Federal government approves draft law enabling autonomous driving in Germany


Germany’s federal government has approved a draft law allowing autonomously-driven cars to be active on the country’s road network, with ‘black box’ technology required on the vehicles to decide liability in the event of an accident.

Crucially within the law, responsibility for mishaps continues to rest firmly in the hands of the driver, but allows for the driver to hand control of their vehicle to the vehicle’s own autonomous control system in certain situations and for certain periods of time. The draft law also stipulates that the driver must be able to instantly override or deactivate the system at any time. The law would also require autonomously driven cars to carry a form of ‘black box’, which would record all driving data and thereby be decisive in disputes over liability, should the automated driving technology fail. The preparations and specifications of such a piece of technology are currently being processed through the United Nations Economic Commission for Europe.

Germany is a pioneering country in the quest to make autonomous driving a reality. Sections of public highway have already been approved as live testing zones, with the German Ministry of Transport launching a project that has seen a section of the A9 autobahn that connects Berlin and Munich set up for connected and autonomous vehicle testing. The route has been equipped with infrastructure provisions for vehicle-to-vehicle (V2V) communication using 5G and LVE technology and the 700MHz radio spectrum. The country’s three major auto makers, Daimler/Mercedes, BMW and the Volkswagen-Audi Group, and its automotive technology, mapping and telecommunications companies, have also been conducting intense testing and R&D activities. The Institute for the German Economy (IW) estimates that Germany has registered 58% of all global patents in autonomous driving since 2010.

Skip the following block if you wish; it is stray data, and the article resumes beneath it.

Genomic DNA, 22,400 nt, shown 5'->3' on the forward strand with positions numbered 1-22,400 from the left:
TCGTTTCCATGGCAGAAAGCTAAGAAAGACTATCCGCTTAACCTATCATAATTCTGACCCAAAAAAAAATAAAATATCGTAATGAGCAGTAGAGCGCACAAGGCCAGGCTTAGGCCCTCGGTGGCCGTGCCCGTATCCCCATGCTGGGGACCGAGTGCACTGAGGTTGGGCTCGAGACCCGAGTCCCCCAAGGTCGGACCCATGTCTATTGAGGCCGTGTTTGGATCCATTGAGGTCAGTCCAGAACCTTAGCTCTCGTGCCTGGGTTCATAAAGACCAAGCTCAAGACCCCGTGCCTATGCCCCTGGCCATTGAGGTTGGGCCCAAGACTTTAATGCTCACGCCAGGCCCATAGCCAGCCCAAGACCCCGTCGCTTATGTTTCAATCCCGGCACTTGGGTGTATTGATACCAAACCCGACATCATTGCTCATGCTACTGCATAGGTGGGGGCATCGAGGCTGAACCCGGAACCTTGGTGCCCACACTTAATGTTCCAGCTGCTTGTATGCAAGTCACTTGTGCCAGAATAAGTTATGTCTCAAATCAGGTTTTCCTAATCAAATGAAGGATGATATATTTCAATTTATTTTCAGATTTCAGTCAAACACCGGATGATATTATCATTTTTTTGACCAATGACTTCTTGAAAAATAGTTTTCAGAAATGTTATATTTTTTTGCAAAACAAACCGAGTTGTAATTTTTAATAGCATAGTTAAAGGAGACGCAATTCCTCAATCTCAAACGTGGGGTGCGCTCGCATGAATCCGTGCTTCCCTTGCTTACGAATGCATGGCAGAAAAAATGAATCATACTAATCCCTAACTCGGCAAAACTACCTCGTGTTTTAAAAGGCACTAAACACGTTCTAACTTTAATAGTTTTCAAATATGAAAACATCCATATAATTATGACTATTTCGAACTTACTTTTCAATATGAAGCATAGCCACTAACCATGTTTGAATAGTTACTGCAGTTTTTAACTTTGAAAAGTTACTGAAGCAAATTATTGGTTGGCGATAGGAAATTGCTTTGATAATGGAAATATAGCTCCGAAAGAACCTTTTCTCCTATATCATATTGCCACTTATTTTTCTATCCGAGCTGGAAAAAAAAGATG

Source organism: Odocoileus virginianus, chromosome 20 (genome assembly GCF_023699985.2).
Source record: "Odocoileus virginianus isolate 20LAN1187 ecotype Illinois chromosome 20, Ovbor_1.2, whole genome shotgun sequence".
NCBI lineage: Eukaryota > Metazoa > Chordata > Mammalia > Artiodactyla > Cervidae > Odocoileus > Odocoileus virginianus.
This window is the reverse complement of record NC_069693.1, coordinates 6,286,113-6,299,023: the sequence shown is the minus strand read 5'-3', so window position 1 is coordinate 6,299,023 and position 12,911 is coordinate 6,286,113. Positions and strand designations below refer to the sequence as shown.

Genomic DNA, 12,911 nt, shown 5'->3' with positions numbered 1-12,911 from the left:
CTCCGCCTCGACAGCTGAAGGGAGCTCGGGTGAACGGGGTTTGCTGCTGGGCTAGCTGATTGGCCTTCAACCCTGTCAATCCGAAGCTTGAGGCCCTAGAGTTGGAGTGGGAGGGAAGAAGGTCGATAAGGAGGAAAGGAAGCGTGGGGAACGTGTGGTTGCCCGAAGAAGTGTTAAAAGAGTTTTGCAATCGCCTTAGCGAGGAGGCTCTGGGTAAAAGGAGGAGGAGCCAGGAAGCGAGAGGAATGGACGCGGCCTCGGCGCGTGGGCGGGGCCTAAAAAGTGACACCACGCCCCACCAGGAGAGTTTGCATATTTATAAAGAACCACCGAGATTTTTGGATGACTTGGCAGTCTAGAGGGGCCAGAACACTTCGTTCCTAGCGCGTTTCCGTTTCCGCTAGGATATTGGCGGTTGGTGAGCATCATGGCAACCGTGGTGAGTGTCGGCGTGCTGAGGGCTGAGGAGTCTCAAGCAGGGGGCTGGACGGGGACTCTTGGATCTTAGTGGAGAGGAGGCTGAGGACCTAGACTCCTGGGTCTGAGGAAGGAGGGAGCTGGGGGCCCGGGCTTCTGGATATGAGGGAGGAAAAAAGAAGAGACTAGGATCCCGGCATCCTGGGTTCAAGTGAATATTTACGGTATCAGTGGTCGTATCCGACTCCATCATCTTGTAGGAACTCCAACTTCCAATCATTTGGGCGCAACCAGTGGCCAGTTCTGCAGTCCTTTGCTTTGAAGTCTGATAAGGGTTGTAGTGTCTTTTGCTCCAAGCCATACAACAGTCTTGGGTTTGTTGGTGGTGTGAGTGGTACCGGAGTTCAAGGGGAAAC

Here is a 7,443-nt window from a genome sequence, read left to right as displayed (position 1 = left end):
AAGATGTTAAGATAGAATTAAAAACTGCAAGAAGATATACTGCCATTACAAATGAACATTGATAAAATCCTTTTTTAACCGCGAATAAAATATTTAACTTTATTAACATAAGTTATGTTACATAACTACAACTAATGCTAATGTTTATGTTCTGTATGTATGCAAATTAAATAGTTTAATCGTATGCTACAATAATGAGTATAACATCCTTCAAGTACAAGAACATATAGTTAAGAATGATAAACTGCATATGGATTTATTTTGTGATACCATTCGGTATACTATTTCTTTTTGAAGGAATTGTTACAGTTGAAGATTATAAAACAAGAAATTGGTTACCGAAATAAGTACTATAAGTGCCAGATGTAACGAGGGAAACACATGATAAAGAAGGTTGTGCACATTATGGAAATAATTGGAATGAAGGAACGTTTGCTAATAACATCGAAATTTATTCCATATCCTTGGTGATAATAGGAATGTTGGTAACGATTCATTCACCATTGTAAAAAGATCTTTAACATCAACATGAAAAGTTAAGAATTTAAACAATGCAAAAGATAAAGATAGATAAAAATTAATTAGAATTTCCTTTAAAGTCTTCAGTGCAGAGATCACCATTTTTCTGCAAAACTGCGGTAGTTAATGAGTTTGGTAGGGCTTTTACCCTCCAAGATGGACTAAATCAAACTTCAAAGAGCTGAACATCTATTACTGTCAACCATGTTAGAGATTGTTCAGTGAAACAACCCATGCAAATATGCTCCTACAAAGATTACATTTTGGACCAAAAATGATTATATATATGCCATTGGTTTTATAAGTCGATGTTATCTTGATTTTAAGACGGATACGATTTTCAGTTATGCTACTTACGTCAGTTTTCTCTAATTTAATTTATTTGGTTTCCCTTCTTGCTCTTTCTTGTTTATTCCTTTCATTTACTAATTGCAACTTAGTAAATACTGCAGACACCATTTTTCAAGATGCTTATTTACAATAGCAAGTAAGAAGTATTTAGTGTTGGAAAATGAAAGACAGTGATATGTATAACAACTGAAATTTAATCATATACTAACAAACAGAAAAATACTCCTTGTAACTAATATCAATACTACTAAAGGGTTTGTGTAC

“The developments within this industry allow German car makers, and especially their suppliers, the chance to jump into a new market and establish themselves as leaders, or challengers to established brands,” said Rico Trost, manager of transport technologies at Germany Trade & Invest (GTAI), the federal economic development agency.

“Legislation often moves slower than the technology itself, but this draft law shows the willingness of the German government to support the development of disruptive, innovative technology. Through taking the lead in this way, Germany will continue to be a pioneering location in the field of autonomous driving for years to come.”

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Tom has edited Traffic Technology International (TTi) magazine and its Traffic Technology Today website since May 2014. During his time at the title, he has interviewed some of the top transportation chiefs at public agencies around the world as well as CEOs of leading multinationals and ground-breaking start-ups. Tom's earlier career saw him working on some the UK's leading consumer magazine titles. He has a law degree from the London School of Economics (LSE).